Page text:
Here is a different approach. Imagine you have two mobile devices. 1. An iPhone. 2. A portable computer running an open source OS that can act as firewall, authoritative DNS server and/or gateway. Apple has no control over #2. #1 can only access the internet through #2. #2 belongs solely to the user and it is controlled by the user, not any company.
Perhaps one day we will see Apple controlling the user's routing table and any network settings entered by the user will be subservient to Apple's.
Are you trying to imply that iOS devices ‘ping home’ when you disconnect from WiFi or Bluetooth? Or are you just complaining about the previous behavior (updated in 11.2 to be more obvious) that disconnected WiFi I stead of disabling it?
To use a public key with something like Userify (https://userify.com, plug ssh key management) or a service like Github, use --export-key to export the public key in OpenSSH format:
sekey --export-key <key-id>
This is seriously such an awesome project that I might have to get a new MBP just for this.
But with TPM there's no external unlock mechanism like Touch ID, the TPM unlock happens from the operating system.
However, when i run ./bundle/Sekey.App/.../sekey, i keep getting a "Killed 9" message.
When i run the unsigned version, the binary at least runs (shows the -h messages). Any hints on how to fix?
I wonder if the limitation around elliptic curve keys originate with the Secure Enclave, or is that just the one type of key this tool supports?
Can it also support a pin to go with the biometric auth?
That makes me sad :( Does anyone know if that's a SE limitation, or the app's?
Basically treat this the same as you would a physical 2fa token.
Without an export it could maybe be one key in a multisig.
I tried to look up the info, but the only thing I found was this: "But because its backing storage is physically part of the Secure Enclave, you can never inspect the key’s data."
That means that it get stored in SE instead of your computer's hard drive.
Also, Apple have instructions to clean Secure Enclave if you're going to sell your macbook pro with touchid.
That's also why it only generates one kind of key. It's a black box that spits out public keys.
E.g. http://paper.ijcsns.org/07_book/201006/20100623.pdf details how to do it for Elliptic Curves. But its been studied since https://link.springer.com/content/pdf/10.1007%2F3-540-69053-...
The tl;dr is that any device in which you can't check the implementation or get the private key out (i.e. Secure Enclave, TPM etc), can leak your key to a passive attacker in a way that you provably can't detect.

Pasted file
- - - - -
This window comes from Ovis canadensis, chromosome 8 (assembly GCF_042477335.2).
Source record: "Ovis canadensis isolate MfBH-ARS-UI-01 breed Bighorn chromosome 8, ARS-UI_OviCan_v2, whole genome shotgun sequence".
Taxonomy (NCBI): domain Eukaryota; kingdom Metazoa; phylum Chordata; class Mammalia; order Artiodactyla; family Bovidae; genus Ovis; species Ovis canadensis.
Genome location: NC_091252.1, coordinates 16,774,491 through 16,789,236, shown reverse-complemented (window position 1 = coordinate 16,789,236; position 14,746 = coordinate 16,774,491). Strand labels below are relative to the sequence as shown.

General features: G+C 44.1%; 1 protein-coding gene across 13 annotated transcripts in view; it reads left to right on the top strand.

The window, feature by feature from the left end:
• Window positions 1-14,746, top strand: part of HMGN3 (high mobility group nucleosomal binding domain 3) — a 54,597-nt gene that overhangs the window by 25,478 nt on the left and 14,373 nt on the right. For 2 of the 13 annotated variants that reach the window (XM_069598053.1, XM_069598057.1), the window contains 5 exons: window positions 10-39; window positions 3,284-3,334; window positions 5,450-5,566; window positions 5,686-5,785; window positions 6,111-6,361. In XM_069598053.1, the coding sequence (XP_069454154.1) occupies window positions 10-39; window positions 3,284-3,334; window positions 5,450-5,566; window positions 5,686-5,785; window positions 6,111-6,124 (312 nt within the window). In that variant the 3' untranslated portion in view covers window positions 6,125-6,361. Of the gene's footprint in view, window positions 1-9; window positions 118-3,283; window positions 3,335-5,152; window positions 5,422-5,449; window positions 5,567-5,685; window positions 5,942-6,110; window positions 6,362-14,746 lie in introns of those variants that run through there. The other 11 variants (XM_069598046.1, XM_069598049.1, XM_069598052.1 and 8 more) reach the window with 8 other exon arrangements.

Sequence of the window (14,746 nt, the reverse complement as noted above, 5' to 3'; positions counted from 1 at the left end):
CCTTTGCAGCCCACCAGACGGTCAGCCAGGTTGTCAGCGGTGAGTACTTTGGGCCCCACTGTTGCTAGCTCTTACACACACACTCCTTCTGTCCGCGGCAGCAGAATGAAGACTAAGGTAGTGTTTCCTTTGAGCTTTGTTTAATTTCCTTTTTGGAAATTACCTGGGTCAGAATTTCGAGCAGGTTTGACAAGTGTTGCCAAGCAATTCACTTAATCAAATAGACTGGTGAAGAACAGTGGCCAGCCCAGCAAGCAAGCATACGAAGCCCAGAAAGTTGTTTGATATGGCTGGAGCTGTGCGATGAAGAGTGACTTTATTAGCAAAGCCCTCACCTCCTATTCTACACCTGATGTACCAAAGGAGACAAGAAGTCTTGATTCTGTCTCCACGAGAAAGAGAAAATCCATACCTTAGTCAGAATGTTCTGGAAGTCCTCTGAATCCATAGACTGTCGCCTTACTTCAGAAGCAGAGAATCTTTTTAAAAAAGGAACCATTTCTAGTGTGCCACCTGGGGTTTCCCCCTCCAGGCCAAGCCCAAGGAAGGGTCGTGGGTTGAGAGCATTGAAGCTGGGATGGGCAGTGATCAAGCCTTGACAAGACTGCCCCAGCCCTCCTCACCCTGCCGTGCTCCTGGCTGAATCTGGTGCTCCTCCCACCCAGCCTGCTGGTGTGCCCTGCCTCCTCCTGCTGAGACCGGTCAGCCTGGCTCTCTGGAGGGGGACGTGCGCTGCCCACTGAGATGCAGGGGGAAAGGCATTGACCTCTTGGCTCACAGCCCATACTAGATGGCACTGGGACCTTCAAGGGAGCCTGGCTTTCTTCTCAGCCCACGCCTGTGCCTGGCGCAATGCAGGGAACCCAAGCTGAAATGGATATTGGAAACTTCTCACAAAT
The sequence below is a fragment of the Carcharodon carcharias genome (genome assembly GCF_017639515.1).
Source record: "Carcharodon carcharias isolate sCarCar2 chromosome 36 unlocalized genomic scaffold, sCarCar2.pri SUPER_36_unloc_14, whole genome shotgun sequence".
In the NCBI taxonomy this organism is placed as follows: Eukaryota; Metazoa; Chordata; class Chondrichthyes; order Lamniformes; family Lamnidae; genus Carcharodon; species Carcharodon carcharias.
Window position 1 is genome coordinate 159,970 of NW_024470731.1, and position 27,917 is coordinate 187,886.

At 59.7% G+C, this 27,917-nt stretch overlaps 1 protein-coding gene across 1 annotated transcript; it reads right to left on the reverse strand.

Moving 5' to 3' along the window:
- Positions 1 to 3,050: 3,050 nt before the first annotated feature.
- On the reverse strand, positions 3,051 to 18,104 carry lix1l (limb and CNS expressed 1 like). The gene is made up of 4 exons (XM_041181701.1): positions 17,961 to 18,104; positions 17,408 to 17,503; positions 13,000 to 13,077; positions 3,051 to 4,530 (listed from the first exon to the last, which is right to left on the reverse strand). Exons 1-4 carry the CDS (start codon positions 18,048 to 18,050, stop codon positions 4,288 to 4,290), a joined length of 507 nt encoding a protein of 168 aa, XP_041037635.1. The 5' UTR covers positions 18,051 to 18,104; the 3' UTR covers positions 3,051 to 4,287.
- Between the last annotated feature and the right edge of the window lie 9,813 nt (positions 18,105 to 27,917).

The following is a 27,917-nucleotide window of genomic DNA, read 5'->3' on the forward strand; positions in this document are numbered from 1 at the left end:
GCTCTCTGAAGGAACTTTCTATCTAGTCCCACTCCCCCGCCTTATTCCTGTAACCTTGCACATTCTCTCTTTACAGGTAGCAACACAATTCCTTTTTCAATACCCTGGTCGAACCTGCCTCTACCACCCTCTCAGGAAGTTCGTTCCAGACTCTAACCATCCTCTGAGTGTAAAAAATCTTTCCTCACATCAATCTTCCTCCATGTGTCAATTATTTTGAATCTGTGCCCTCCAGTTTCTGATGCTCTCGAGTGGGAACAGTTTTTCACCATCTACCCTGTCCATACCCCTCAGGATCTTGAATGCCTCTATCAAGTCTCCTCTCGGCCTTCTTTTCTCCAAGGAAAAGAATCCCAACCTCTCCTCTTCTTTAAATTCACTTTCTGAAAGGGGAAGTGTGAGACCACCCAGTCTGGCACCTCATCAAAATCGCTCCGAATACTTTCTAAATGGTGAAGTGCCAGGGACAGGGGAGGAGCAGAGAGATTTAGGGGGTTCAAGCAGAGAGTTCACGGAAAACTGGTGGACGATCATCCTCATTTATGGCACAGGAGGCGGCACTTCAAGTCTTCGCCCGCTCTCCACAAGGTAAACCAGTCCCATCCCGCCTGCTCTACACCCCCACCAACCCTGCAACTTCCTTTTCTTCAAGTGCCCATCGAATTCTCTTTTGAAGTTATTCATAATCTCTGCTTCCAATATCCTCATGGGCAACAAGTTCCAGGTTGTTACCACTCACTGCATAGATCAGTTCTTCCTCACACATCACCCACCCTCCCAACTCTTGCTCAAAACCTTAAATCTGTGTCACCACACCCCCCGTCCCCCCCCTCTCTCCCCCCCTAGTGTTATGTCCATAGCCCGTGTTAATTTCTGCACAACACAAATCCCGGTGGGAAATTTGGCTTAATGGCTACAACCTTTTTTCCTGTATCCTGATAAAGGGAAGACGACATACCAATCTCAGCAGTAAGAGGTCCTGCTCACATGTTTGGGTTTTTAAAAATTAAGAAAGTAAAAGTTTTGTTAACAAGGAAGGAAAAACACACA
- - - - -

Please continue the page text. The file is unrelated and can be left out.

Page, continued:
Another layer of security is never bad.
As usual it's trade-offs all the way down.
But nonetheless, the number of people who are security conscious enough to lock their keys into their hardware, but not worried about malicious hardware seems quite limited.
Maybe I'm wrong but it seems like you're misinterpreting these people. TouchID is an ease of use feature that you feel good about because you also get to improve your security (save for malignant hardware manufacturing). Its very easy and it improves your security. You don't have to be excessively security conscious to be interested in that. I like TouchID but I'm not a security obsessed person (although I'm not quite on the same level as your average joe), and im pretty sure its easy to sell this and any TouchID people to anyone regardless of how security conscious they are on the basis that using TouchID is even safer.
I just don't like your view that people who like TouchID must be obsessive about security and understand it inside and out. Most people do things regardless of how much they understand.. you won't be an expert in everything.
I think the market for people whose threat model includes hardware compromise is extremely tiny. It should include purchasers of external Bitcoin hardware wallets, as you suggest, but it probably doesn't include the average SSH user deciding whether to trust hardware built into their laptop.
Also, in the specific case of macOS, your hardware manufacturer can more easily just ship you a malicious ssh binary or ssh-agent....